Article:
Employer-sponsored medical plan expenses could increase almost 8 percent worldwide this year, far exceeding the average general inflation of almost 3 percent, according to the “Global Medical Trends Rate Report 2019” released by professional services company Aon.

It is estimated that the average increase in medical and pharmaceutical expenses for health plans during 2019, offered by employers to their employees, will be 7.8 percent. This rate is slightly lower than 8.4 percent in 2018, mainly due to cost reduction measures, more restrictive acquisition of medical products, new health prevention initiatives and lower projected inflation rates worldwide.

In the case of Puerto Rico, an annual inflation rate of 1 percent is estimated for 2019. The severe reduction in both gross and net inflation is the result of a combination of challenges in the macroeconomic environment and the impact of Hurricane María.

Insurers are implementing discount networks, reviewing contracts with pharmacy administrators, among other strategies to reduce their operational costs.

This in preparation to serve a population facing a socio-economic crisis. In addition, a reduction in the insured population and changes in the patterns of use that could be drivers that affect the reduction of premiums are expected, the report stated.

“Companies invest in their employees in the short, medium and long term through the benefits they offer, including the medical plan,” said Maricarmen Burgos, leader of the practice of Benefits of Aon Puerto Rico.

“When an employee watches over their health and well-being, both the employer and the employee earn: the employee enjoys a better quality of life and the company minimizes the cost of said benefit,” she said.

Medical inflation rates projections vary significantly by region, the report shows. Countries in the Middle East/Africa and Latin America regions will have a higher annual rate of medical cost trends, compared to any other region, with 13.7 percent and 13.2 percent, respectively.

In contrast, in Europe and North America projections are observed with average single-digit increases, with Europe being the region with the lowest rate of increase with 5.1 percent.

“Despite the reductions, the numbers for Latin America and the Caribbean continue to be very high, and in 2019, the annual rate of inflation in that region is estimated at 4.7 percent. The three countries with the highest variation they are Venezuela, Argentina and Brazil, with 100,000 percent, 25 percent and 17 percent, respectively,” said Nicolás Jiménez, analytical leader of Aon for Latin America.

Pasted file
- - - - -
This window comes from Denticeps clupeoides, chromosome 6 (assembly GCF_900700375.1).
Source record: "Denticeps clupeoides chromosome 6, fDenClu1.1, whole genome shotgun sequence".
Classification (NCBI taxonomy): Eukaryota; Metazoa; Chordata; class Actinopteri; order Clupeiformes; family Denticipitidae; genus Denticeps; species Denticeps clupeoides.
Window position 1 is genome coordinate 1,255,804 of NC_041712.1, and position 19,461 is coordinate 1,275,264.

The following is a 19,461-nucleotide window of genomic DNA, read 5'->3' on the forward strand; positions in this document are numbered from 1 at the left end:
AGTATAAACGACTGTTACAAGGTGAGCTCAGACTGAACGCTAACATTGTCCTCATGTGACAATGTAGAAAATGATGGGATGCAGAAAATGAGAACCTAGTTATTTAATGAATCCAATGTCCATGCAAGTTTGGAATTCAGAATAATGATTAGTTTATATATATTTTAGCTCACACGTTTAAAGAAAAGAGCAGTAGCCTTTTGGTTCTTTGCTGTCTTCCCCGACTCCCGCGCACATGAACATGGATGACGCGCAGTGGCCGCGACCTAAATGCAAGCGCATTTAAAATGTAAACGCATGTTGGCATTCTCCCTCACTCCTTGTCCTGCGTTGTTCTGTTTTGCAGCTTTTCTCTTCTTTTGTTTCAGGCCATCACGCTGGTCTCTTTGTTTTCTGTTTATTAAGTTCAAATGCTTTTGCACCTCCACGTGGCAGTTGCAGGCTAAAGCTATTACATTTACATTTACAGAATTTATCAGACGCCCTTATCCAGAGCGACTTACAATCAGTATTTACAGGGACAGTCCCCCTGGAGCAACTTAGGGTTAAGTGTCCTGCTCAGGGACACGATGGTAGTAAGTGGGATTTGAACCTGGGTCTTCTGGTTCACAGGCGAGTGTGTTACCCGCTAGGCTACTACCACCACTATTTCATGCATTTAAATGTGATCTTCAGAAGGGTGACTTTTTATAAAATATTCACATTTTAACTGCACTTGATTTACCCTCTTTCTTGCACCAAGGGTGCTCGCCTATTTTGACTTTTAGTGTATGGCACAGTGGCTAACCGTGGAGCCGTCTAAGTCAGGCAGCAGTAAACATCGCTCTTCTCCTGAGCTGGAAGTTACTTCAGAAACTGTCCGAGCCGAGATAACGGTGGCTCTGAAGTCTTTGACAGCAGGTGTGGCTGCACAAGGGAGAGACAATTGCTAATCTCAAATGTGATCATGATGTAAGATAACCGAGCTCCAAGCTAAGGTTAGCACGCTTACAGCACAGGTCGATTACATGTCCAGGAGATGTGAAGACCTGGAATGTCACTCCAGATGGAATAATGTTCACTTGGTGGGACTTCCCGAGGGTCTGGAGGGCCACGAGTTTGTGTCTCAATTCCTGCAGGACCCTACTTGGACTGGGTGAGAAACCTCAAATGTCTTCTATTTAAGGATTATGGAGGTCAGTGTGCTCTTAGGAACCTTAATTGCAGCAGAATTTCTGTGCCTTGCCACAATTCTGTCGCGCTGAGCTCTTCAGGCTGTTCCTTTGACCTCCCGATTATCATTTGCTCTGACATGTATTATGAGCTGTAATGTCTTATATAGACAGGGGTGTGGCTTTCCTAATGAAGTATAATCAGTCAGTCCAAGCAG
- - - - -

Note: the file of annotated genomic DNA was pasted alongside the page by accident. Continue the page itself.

The Aon report confirmed the growing impact of noncommunicable diseases worldwide on the costs of medical care. Cancer and cardiovascular diseases, as well as high blood pressure, diabetes and respiratory problems, were the main health conditions that impacted health costs in Latin America.

The Aon report also indicates an increase in the risks associated with poor health habits – such as hypertension, high cholesterol, physical inactivity, poor diet and obesity.

To mitigate high costs, Aon’s report reveals that companies continue to use traditional strategies, such as adjustments in the design of health benefits, actions to control overuse of plans, and negotiation of the readjustments of premiums with health service insurers.

The report also shows that employers are being proactive in the creation and identification of programs to control chronic conditions in the early stages of the disease, such as screening tests and prevention programs that encourage and encourage the adoption of a healthy eating and the practice of daily physical activity.

These strategies vary according to the geographical region. For example, strategies for cost reduction are the most prevalent in North America, the Middle East, and Africa. On the contrary, welfare initiatives, such as the detection of risks and health education and promotion, as well as preventive strategies, such as vaccination, are the most used in Europe, Asia-Pacific and Latin America, the report stated.

“We have seen the possibility of accessing data and information that is more sophisticated and widely comparable among companies in some countries, different from what is done in the U.S. This information is fundamental for employers to define and prioritize their intervention strategies,’ said François Choquette, leader of Aon benefits worldwide.